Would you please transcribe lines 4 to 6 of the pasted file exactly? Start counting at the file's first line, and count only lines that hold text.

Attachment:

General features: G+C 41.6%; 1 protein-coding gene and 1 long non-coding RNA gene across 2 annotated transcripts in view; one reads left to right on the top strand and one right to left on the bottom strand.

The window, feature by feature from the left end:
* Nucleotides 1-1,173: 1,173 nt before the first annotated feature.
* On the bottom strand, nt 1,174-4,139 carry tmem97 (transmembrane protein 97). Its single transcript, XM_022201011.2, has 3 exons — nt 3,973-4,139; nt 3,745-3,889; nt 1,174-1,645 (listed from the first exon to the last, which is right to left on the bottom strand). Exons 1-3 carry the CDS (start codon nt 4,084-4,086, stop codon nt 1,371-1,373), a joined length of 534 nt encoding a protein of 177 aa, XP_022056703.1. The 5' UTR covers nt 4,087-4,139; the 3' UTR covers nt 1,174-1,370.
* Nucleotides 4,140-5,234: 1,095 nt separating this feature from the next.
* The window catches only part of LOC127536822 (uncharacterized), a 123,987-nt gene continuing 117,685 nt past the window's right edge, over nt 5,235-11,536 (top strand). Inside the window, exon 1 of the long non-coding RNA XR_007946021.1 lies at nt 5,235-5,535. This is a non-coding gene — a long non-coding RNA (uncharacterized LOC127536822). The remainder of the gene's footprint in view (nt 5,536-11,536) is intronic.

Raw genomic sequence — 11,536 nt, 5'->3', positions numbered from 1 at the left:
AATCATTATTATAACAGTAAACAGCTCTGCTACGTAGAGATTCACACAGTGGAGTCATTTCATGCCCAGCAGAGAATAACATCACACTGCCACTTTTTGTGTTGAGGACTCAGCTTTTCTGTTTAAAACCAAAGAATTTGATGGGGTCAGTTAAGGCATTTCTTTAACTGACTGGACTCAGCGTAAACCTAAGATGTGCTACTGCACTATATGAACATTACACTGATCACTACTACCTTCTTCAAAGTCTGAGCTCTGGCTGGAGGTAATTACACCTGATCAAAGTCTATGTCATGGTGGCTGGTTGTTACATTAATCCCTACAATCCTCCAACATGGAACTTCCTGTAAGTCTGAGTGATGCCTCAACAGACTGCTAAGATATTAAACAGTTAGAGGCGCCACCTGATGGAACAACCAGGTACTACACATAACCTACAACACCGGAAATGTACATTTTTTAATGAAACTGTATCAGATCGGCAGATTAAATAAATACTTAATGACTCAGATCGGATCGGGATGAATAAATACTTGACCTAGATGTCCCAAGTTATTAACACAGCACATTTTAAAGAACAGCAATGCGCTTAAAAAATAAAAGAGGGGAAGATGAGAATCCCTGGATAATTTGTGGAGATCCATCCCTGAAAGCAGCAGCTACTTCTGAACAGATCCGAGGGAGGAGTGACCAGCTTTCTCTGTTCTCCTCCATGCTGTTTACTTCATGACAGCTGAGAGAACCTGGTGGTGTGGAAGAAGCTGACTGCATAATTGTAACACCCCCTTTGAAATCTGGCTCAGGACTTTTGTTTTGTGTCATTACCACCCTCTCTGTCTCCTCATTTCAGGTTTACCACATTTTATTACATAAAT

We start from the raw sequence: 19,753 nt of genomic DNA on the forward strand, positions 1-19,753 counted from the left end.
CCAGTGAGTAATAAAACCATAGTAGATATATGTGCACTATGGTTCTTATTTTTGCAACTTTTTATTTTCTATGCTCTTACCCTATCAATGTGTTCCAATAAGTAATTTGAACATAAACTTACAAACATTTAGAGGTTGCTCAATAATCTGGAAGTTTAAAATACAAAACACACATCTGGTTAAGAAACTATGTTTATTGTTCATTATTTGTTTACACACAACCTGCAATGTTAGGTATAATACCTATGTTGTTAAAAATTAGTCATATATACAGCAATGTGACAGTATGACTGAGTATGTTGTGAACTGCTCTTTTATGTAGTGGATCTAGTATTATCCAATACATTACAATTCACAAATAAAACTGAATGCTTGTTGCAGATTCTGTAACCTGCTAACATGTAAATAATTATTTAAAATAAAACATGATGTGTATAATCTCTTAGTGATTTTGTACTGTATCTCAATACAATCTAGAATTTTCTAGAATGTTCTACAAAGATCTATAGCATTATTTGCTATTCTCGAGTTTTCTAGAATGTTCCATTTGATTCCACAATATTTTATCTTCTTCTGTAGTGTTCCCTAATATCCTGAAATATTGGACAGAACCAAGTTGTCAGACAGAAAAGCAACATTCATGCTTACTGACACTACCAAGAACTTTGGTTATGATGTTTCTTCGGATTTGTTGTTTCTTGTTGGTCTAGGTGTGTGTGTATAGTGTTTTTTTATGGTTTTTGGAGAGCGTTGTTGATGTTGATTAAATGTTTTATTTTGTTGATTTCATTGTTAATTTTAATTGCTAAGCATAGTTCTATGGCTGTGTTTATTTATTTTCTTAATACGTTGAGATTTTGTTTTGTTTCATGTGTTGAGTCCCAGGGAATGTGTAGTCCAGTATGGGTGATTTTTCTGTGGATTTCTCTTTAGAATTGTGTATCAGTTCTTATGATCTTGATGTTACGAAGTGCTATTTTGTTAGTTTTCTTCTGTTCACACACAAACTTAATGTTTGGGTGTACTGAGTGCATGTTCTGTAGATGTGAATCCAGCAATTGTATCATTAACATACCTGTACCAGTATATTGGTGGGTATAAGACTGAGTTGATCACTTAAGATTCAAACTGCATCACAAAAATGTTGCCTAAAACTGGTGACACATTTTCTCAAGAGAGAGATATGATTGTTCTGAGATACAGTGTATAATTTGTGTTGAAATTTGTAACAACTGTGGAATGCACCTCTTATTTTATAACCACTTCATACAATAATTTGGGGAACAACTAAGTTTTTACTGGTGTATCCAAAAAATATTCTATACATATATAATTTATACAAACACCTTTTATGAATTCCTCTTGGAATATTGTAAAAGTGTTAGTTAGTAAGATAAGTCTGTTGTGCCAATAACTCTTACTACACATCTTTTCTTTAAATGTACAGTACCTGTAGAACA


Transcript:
* On the bottom strand, nt 1,174-4,139 carry tmem97 (transmembrane protein 97). Its single transcript, XM_022201011.2, has 3 exons — nt 3,973-4,139; nt 3,745-3,889; nt 1,174-1,645 (listed from the first exon to the last, which is right to left on the bottom strand). Exons 1-3 carry the CDS (start codon nt 4,084-4,086, stop codon nt 1,371-1,373), a joined length of 534 nt encoding a protein of 177 aa, XP_022056703.1. The 5' UTR covers nt 4,087-4,139; the 3' UTR covers nt 1,174-1,370.
* Nucleotides 4,140-5,234: 1,095 nt separating this feature from the next.
* The window catches only part of LOC127536822 (uncharacterized), a 123,987-nt gene continuing 117,685 nt past the window's right edge, over nt 5,235-11,536 (top strand). Inside the window, exon 1 of the long non-coding RNA XR_007946021.1 lies at nt 5,235-5,535. This is a non-coding gene — a long non-coding RNA (uncharacterized LOC127536822). The remainder of the gene's footprint in view (nt 5,536-11,536) is intronic.